Removal of pertechnetate from simulated nuclear waste streams using supported zerovalent iron

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The application of nanoparticles of predominantly zerovalent iron (nanoiron), either unsupported or supported, to the separation and reduction of pertechnetate anions (TcO4-) from complex waste mixtures was investigated as an alternative approach to current waste-processing schemes. Although applicable to pertechnetate-containing waste streams in general, the research discussed here was directed at two specific potential applications at the U.S. Department of Energy's Hanford Site: (1) the direct removal of pertechnetate from highly alkaline solutions, typical of those found in Hanford tank waste, and (2) the removal of dilute pertechnetate from near-neutral solutions, typical of the eluate streams from commercial organic ion-exchange ... continued below

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Darab, John; Amonette, Alexandra; Burke, Deborah; Orr, Robert; Ponder, Sherman; Schrick, Bettina et al. July 11, 2007.

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The application of nanoparticles of predominantly zerovalent iron (nanoiron), either unsupported or supported, to the separation and reduction of pertechnetate anions (TcO4-) from complex waste mixtures was investigated as an alternative approach to current waste-processing schemes. Although applicable to pertechnetate-containing waste streams in general, the research discussed here was directed at two specific potential applications at the U.S. Department of Energy's Hanford Site: (1) the direct removal of pertechnetate from highly alkaline solutions, typical of those found in Hanford tank waste, and (2) the removal of dilute pertechnetate from near-neutral solutions, typical of the eluate streams from commercial organic ion-exchange resins that may be used to remediate Hanford tank wastes. It was envisioned that both applications would involve the subsequent encapsulation of the loaded sorbent material into a separate waste form. A high surface area (>200 M2/g) base-stable, nanocrystalline zirconia was used as a support for nanoiron for tests with highly alkaline solutions, while a silica gel support was used for tests with near-neutral solutions. It was shown that after 24 h of contact time, the high surface area zirconia supported nanoiron sorbent removed about 50percent (K-d = 370 L/kg) of the pertechnetate from a pH 14 tank waste simulant containing 0.51 mM TCO4- and large concentrations of Na+, OH-, NO3-, and CO32- for a phase ratio of 360 L simulant per kg of sorbent. It was also shown that after 18 h of contact time, the silica-supported nanoiron removed>95percent pertechnetate from a neutral pH eluate simulant containing 0.076 mM TcO4_ for a phase ratio of 290 L/kg. It was determined that in all cases, nanoiron reduced the Tc(VII) to Tc(IV), or possibly to Tc(V), through a redox reaction. Finally, it was demonstrated that a mixture of 20 mass percent of the solid reaction products obtained from contacting zirconia- supported nanoiron with an alkaline waste solution containing Re(VII), a surrogate for Tc(VII), with 80 mass percent alkali borosilicate based frit heat-treated at 700 degrees C for 4 h sintered into an easily handled glass composite waste form.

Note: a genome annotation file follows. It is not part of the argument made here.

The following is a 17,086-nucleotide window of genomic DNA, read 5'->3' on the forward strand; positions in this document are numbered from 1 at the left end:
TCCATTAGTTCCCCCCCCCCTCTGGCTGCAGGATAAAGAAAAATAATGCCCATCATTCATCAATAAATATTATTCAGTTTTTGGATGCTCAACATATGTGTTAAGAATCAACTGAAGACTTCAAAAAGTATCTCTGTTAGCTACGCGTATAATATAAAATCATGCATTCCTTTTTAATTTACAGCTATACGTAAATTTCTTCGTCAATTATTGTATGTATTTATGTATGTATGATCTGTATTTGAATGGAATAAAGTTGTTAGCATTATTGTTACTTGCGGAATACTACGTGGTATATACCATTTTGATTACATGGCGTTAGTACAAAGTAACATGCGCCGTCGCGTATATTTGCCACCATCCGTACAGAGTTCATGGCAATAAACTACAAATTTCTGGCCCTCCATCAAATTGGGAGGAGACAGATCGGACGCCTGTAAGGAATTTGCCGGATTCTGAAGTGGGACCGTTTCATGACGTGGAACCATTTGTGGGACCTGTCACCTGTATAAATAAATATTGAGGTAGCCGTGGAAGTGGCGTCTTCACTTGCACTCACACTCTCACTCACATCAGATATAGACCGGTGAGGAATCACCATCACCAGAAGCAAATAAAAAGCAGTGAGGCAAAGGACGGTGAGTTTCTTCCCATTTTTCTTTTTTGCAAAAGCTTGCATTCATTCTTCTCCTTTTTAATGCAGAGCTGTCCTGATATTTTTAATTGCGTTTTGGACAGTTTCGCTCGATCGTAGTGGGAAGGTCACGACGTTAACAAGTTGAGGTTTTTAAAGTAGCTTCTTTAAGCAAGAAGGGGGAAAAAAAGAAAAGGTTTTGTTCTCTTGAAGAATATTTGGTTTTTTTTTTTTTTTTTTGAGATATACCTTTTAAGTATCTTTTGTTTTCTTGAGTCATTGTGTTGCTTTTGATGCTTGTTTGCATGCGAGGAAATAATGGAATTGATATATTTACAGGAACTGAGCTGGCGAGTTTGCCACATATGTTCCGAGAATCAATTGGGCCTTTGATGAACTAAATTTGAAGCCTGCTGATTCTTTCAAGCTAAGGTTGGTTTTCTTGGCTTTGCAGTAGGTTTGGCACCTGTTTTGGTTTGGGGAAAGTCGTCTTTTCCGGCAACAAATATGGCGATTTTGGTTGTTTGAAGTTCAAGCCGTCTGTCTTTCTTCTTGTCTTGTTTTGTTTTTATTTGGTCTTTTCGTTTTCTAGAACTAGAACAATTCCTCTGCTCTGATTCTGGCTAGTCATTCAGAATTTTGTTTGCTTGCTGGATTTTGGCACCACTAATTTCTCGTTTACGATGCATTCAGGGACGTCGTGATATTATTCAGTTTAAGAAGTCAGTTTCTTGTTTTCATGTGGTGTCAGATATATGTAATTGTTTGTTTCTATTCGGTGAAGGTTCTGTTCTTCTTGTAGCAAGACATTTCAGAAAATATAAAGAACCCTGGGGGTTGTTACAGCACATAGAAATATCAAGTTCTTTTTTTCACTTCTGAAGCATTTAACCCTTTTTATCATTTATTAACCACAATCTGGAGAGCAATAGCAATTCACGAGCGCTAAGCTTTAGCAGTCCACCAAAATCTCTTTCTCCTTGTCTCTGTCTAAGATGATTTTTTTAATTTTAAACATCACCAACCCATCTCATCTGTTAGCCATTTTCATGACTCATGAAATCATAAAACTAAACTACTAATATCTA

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  • Journal Name: Chemistry of Materials; Journal Volume: 19; Journal Issue: 23

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  • Report No.: LBNL-624E
  • Grant Number: DE-AC02-05CH11231
  • DOI: 10.1021/cm0607379 | External Link
  • Office of Scientific & Technical Information Report Number: 941056
  • Archival Resource Key: ark:/67531/metadc897083

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  • July 11, 2007

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  • Sept. 27, 2016, 1:39 a.m.

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  • Sept. 30, 2016, 6:56 p.m.

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Darab, John; Amonette, Alexandra; Burke, Deborah; Orr, Robert; Ponder, Sherman; Schrick, Bettina et al. Removal of pertechnetate from simulated nuclear waste streams using supported zerovalent iron, article, July 11, 2007; Berkeley, California. (digital.library.unt.edu/ark:/67531/metadc897083/: accessed August 18, 2017), University of North Texas Libraries, Digital Library, digital.library.unt.edu; crediting UNT Libraries Government Documents Department.